Why do we do what we do? Not to get too philosophical here, but it’s a perfectly legitimate question. Perhaps more so when you consider what we do to our cars. Aside from the odd junkyard-save, we often take perfectly fine automobiles and doing unspeakable things to them.
Ultra-low ow suspension, wide wheels, pulled fenders, de-badging, big brakes, big turbo, notched frame rails – the engineers who design them must be thoroughly disgusted with us!
But we can’t help it. It’s like asking a bird not to fly or a fish not to swim. Some people are simply compelled to do certain things.
It goes without saying that what Adrian Gordon did to his ’04 Golf R32 was totally unavoidable from the start. “I graduated high school in ’96 and pretty much started building cars,” he began.
Growing up in NYC around family and friends with modified cars, he cut his teeth on a ’84 Rabbit GTI. Now relocated to Sarasota, FL, he’s built this VW R32 for one thing only: speed.
No concessions were made for style, no nod to the scene, just performance on the street and dragstrip. “I mainly do drag racing,” Adrian confirmed.
One of the prerequisites of going fast is horsepower and, as the demo car for Adrian’s shop Innovative Racing Concepts, the R32 had to deliver.
After a brief stint at Fifteen52, he opened the shop and set about making the Golf represent the work his crew is capable of. It was also Adrian’s daily driver, so had to be reliable as well.
The R32 is no stranger to high-power applications. As one of VW’s most capable chassis in recent memory, the all-wheel drive 3.2L VR6 24v just begs for a turbo. So Adrian duly obliged and fitted a Precision 6765 billet blower, regulated by a 46mm wastegate and HKS EVC5 boost controller.
The pressurized air has a short distance to travel before being chilled by an Innovative Racing Concepts (IRC) air-to-water intercooler. It then passes through a 90mm Accufab throttle body and IRC short-runner intake manifold before being ingested by the VR6.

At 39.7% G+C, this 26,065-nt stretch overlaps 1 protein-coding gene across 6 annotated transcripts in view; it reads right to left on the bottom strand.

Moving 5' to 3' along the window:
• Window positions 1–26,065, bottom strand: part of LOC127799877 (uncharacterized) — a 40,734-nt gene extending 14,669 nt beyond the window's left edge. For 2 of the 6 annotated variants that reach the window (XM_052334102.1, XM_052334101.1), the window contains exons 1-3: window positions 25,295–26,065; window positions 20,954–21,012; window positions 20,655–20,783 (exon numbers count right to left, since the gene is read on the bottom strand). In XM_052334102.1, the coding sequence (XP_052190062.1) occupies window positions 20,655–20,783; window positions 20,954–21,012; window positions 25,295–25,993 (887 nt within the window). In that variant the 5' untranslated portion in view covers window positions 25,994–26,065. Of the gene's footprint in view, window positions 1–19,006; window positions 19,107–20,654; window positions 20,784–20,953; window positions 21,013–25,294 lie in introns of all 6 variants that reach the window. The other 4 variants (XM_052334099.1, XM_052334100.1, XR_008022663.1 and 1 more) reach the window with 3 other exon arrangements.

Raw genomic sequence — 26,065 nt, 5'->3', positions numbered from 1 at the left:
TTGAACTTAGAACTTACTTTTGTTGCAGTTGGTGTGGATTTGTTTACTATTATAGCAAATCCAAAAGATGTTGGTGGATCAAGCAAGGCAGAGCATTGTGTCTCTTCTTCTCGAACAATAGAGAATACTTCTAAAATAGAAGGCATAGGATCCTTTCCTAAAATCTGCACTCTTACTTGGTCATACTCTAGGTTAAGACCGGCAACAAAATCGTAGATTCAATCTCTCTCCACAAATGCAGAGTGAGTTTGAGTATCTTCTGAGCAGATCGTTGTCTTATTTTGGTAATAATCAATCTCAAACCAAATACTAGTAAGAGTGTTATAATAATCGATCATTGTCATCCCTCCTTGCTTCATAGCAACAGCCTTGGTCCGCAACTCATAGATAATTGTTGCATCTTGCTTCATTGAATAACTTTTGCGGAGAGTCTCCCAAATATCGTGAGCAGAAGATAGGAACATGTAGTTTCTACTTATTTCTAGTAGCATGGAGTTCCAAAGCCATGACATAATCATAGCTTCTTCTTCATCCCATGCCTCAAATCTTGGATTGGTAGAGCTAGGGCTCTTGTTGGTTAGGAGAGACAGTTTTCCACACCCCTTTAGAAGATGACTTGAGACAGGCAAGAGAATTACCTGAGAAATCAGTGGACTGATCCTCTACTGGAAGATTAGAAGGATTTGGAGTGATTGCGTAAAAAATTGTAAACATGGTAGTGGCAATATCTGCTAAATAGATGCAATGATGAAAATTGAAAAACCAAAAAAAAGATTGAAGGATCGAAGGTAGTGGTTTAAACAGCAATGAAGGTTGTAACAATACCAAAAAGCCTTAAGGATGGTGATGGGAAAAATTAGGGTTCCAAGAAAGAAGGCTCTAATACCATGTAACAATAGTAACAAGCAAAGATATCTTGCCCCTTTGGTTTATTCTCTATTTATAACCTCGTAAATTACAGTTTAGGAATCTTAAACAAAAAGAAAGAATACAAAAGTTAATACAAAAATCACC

The engine retained the stock internals, but the compression was lowered with a stainless head spacer. Electronically, everything was binned, so a Wolf 3D stand-alone management system from AEM replaced the Bosch ECU, telling the MSD DIS 4Plus digital ignition and 1000cc Precision injectors precisely what to do.
Fuel is supplied by two Walbro 255 lph fuel pumps, an Aeromotive pressure regulator and IRC fuel rail.
As you’d expect, this added up to a potent package. In race trim, Adrian dials in about 24psi for a solid 631hp to all four wheels. Even more impressive, when running lower-octane fuel at 15psi on the street, the motor still cranks out 527awhp.
Adrian is, to say the least, enthusiastic when describing the power delivery, “Oh man, wow! Spooling is pretty quick, right around 3900rpm. In fact, I’m over 330hp at 3800rpm.”
Adrian credits his brother Mark at NMK Tuning in NY for the power delivery. But channeling all that power to the ground is a Spec twin-disc clutch on a stock 02M six-speed gearbox, including the differential. “It’s been holding up,” Adrian said. “I haven’t broken a gear set yet. Knock on wood.”
Interior is dominated by a brace of Defi gauges
An IRC transmission mount prevents excessive drivetrain movement under power, while an IRC billet transfer case and rear diff brackets are key to the car’s reliability. “We have test and tune sessions at the track every Thursday night,” he said. “And up until last summer, it was out there damn-near three times a month, every month.”
One of the more remarkable aspects of Adrian’s R32 is the adaptation of the Haldex AWD system to the Wolf stand-alone, since the Haldex doesn’t typical function correctly when the factory ECU is removed. “It’s the factory Haldex controller with a power switch, and I modified the box itself,” he explained. “It gives you the ability to lock the front or rear on the fly.”